Tuesday, November 30, 2010

Laughing beats the alternative

This morning I had coffee with a friend after we dropped our kids off at school.  I should have gone right home and done the 10,000 things on my un-done to-do list, but this had been one of those mornings.

Up too late followed by up too early.  My morning Twitter stream reflected this:

So, clearly, I needed the coffee and the friendship to get my morning turned around.

My friend, in turn, really needed to talk to someone about another friendship of hers which was hitting a rough patch. And, somehow, of all the people in her life, I am the one who has a direct yet separate connection to this other person, will understand where her frustrations are coming from, and also why she values this friend so deeply.  So we talked for a while, and strategized, and sighed big sighs.  Because this friendship stuff?  While wonderful?  Can also be really hard.

And then, this morning, I started to talk about Jacob and how he's doing.  And for some reason, this morning, something gathered momentum and came together in my brain that I had never let coalesce before, and I was crying and blurting out my fears for Jacob's future.

At this point, although things are far from certain, there is growing in me the gnawing fear that Jake will never be able to live completely independently, will always need some sort of care, a custodian to watch out for him for the rest of his life.  And that shit just tears me apart.

Because at ages 4, 5, 6?  The future is wide open.  We were still thinking we might find the magic hat trick that would rapidly pull Jacob together.   Not a "cure", not a miracle; we were under no illusions that Jake will suddenly fall off the autism spectrum and become "normal" (whatever THAT is).  But some kids I had known since Jake was little, who seemed much more messed up than he was then, have had these rapid turnarounds where they are now merely quirky and odd.  They are now kids who are socially "off" but still in the realm of regular.

They can go into regular classrooms with a bit of help, they are now like the kids we called "nerds" back in my day.  But they will clearly be able to navigate some sort of life for themselves as adults, with jobs (likely in the computer industry).  They will be part of the growing high-functioning Autism/Aspergers community; they will have their own place to fit in.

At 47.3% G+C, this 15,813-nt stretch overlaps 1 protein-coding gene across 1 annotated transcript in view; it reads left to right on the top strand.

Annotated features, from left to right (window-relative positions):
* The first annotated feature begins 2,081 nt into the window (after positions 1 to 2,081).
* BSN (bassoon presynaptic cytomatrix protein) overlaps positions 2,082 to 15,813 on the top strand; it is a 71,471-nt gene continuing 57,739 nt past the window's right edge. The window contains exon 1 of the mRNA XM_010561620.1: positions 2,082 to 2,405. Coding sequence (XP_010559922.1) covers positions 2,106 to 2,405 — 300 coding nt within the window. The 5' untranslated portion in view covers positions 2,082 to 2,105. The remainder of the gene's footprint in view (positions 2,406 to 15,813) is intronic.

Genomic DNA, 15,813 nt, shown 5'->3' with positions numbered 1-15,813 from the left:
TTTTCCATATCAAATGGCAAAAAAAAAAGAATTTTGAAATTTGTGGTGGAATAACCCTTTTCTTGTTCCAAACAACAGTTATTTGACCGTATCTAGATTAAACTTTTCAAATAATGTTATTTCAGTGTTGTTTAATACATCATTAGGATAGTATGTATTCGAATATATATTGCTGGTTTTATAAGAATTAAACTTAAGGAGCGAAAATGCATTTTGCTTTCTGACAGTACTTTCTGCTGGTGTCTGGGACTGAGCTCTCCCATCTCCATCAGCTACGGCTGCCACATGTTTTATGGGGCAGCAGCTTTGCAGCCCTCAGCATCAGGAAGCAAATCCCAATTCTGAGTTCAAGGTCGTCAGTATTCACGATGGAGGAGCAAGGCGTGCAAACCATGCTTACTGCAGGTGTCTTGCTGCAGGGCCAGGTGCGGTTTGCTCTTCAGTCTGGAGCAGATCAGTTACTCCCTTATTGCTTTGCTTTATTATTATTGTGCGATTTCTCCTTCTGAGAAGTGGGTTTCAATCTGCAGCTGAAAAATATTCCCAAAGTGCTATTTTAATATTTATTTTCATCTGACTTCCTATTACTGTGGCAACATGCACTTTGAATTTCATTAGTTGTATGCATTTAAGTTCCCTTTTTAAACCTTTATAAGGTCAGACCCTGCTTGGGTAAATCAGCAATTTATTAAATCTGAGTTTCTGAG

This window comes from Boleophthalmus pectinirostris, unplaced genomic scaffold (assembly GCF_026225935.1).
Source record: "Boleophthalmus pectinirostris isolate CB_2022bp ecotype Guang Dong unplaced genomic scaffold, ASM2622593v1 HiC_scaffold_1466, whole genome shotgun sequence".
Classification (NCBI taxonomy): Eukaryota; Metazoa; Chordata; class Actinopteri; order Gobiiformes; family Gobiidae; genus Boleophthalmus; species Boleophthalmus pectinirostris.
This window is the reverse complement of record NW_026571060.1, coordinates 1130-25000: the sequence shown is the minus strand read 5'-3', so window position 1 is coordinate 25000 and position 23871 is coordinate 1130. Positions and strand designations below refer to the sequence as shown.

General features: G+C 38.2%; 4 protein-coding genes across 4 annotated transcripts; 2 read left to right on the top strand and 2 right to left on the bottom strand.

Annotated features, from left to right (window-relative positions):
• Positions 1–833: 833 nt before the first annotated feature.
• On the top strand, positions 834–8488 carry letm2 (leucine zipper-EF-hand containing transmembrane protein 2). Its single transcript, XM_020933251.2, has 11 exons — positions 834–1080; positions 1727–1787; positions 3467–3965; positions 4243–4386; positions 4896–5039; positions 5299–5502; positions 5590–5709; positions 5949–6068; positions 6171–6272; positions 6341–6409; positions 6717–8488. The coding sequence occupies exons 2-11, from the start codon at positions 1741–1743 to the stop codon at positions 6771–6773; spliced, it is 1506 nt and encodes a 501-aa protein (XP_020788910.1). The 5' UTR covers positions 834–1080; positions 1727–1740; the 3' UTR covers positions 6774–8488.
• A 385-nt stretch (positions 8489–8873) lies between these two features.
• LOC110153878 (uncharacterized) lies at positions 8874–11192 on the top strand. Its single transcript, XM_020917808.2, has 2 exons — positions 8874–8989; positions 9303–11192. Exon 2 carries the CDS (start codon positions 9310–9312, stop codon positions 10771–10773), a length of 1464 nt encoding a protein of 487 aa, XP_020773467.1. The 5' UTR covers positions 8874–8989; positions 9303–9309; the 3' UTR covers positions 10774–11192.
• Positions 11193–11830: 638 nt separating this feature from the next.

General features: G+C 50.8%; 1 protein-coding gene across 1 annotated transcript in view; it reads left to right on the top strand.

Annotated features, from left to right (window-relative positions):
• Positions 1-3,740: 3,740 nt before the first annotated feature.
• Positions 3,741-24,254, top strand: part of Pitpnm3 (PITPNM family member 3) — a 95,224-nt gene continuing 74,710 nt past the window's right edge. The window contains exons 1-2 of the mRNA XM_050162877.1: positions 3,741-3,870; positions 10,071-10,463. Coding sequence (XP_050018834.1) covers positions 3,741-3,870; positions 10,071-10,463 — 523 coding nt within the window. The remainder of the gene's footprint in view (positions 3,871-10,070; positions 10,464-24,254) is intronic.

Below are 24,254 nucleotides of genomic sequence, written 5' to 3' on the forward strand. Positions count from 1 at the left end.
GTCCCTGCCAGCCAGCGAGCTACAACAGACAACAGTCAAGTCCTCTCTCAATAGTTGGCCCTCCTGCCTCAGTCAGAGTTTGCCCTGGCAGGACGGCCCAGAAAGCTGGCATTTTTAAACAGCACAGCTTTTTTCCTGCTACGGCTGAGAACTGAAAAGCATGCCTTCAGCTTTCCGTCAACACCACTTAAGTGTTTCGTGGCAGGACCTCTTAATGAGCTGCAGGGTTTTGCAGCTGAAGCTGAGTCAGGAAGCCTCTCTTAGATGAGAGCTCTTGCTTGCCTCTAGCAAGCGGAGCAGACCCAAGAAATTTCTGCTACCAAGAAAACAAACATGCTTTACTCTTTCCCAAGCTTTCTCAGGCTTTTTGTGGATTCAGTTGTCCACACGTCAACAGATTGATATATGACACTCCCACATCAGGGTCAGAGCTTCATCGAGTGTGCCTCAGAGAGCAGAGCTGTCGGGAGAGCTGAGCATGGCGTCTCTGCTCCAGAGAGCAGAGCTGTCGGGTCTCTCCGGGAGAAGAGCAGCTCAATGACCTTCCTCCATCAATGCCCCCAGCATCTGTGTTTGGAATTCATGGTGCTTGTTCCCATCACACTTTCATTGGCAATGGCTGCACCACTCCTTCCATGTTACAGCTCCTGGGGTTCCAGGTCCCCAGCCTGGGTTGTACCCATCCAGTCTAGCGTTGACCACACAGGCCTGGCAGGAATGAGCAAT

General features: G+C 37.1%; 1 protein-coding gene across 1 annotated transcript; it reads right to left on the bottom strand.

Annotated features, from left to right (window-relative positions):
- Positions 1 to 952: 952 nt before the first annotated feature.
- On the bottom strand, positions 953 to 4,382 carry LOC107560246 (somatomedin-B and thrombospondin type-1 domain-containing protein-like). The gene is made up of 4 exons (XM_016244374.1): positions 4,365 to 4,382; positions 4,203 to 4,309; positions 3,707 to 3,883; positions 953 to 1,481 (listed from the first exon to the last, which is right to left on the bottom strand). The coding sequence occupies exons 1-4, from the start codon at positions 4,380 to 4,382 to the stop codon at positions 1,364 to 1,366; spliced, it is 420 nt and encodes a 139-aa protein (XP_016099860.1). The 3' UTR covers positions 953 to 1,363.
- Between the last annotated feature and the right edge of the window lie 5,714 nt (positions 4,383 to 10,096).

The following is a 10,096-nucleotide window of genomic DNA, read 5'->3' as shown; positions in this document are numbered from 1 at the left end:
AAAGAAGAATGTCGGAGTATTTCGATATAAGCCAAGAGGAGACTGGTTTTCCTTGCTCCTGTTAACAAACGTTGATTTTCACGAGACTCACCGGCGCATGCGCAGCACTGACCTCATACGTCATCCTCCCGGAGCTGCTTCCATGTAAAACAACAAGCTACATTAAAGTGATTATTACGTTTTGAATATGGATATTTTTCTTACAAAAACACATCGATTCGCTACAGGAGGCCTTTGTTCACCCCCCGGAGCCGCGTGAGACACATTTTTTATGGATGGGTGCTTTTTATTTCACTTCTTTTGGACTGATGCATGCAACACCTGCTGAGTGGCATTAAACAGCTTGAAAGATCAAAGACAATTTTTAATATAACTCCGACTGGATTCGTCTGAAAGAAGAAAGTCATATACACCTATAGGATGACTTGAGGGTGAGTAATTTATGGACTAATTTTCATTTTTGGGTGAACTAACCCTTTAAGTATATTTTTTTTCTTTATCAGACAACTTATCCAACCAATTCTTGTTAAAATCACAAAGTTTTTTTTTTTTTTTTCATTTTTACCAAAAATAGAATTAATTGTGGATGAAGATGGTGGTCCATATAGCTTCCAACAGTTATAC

Jacob on the other hand?  At eight?  Is a lovely, loving boy, making slow, gradual, steady progress.  He is a boy who can talk, but not yet carry on a real conversation.   A boy who still prefers to meow, and growl; who struggles to find the right words.

Jacob is still so often and easily baffled by the world and the expectations of others in it.   And to learn and stay focused?  He needs a lot of support.  Someone right at his elbow keeping his attention on where it needs to be.  And that's not changing much.  And I don't know if it ever will.   I hope so, but I just don't know.

And I think in how few years he will be be a big boy, a teenager, an adult.  Blink, blink.  And I am afraid.  And I cried.

And then, because we so needed to, we laughed until we snorted our lattes out our noses.

I had pulled out my Droid and showed my friend the website I had found last night, that one that had my husband calling out from the other room wondering if I were all right or having an attack of some sort.

The website is called Damn You Auto Correct!  and it's a "reality" humor site, like Sh*t My Kids Ruined and Cake Wrecks.  In this case, people copy and send in texted conversations that have gone horribly wrong because the typing auto-correct feature on iPhones (and other devices like them) has made a baaad, baaad guess and changed an intended word or phrase into something... more interesting.

And often?  Rather obscene.  Or disgusting, or humiliating, or disturbing.

But always?  Utterly hilarious.

Latte snorting hilarious.  Hyena laugh hilarious.  Give yourself the hiccups hilarious.  OK, you get my point.

The funniest are (of course) the filthiest, and I'm not going to share those with you here, keeping some small semblance of decorum on this blog.  But I'm notifying you they are there, don't go there if you don't want to see that.  But if you do?  Please go and snort away.

Also?  Do not be drinking anything when you go to this site.  You have been warned.  I will NOT be held responsible for your messed up computer/smartphone/iPad/husband if you spit-take all over it/him.

Here are a few choice examples that had my friend and I sprawled across the table trying to compose ourselves and happily ignoring the questioning stares of the other coffee shop patrons as we brayed away and used up all our napkins wiping off the laughter tears:

Or this one:

I like the twist in this one:

OK, this is truly 8 year-old boy humor.  But also?  Funny.

And I thought it was bad when my phone turns "Ethan" into "Ethanol":

Here's one that's actually completely clean, yet surprisingly still funny:

But, finally, I think this one is truly my favorite:

See?  So the next time you are getting all scowly at life?  Go there and gleefully waste a few minutes. It will cheer you right up.  Especially if you're also having coffee with a good friend.

1 comment:

I am so sorry to have to turn word verification back on, but the spam-bots have found me - yikes!